He was only 26-years old, and working with the Macomb County Department of Roads when he was struck and killed on the job while simply working to replace a manhole cover on I-94 near 9-Mile Road. That was on Monday, September 21st. Three days later, a 40-year old road worker from Gladwin was struck and killed while working on Sherwood Highway over I-69 in Eaton County on Thursday, September 24th.
Those are just two examples from the Michigan Department of Transportation (MDOT) which says while there may be fewer drivers on the roads these days, the number of road and work zone fatalities are actually on the rise. Sadly, the increase in crashes and fatalities comes at a time when the department is reporting a 20-percent decrease in overall statewide traffic volumes due to the ongoing coronavirus pandemic.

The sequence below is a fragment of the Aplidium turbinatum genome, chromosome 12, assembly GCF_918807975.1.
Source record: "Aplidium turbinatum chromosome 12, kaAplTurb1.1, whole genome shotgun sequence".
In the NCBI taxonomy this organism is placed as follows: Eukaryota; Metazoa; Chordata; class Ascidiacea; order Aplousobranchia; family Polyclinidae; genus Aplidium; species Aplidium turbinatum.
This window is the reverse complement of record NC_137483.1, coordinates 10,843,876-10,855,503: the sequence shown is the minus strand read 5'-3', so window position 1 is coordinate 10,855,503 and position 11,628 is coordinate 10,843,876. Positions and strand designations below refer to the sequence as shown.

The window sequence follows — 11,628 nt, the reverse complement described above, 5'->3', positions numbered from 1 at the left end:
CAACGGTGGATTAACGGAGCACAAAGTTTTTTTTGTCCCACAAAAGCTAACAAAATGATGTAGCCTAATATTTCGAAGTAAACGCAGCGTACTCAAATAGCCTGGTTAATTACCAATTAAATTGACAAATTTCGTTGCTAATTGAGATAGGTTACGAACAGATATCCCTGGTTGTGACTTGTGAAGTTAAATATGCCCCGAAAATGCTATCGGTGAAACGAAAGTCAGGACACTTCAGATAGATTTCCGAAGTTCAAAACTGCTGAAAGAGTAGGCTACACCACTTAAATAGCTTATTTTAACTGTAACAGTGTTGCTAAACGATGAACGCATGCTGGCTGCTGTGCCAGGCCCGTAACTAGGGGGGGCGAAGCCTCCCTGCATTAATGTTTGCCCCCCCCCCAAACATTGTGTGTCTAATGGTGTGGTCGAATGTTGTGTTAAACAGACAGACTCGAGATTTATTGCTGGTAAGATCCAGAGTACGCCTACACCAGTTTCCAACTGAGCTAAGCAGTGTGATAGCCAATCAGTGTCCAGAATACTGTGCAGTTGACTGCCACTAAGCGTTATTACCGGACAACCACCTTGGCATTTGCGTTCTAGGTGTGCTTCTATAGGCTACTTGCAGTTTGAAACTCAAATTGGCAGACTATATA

As of this month, 730 people have died on Michigan roads. That’s an increase of 58 deaths compared to this time last year. Most recently, vehicles struck three on-the-job road workers, killing two of them as was the case for 26-year old Zachery Morisette in Macomb County and 40-year old Jeremy Zeitz in Eaton County.
State Transportation Director Paul C. Ajegba says, “We are deeply saddened by these recent road worker fatalities. These workers had families and friends who loved and will miss them immensely,” and adds, “As we begin our Rebuilding Michigan bonding program aimed at catching up with years of our state’s under-investment in roads, you can expect a great deal of work on highways across the state. We implore you to slow down and drive through work zones as if it was your own workplace.”
MDOT understands that traveling through work zones can be frustrating. The department is working diligently to reduce the impacts that road work has on motorists while delivering smooth and safe roads. As a reminder, motorists should always slow down, follow all posted signs, be alert, and remain calm when driving through a work zone.
MDOT is dedicated to zero deaths on state roads and protecting all workers who build and maintain Michigan’s infrastructure.
You can learn more about work zone safety at this link: http://www.Michigan.gov/WorkZoneSafety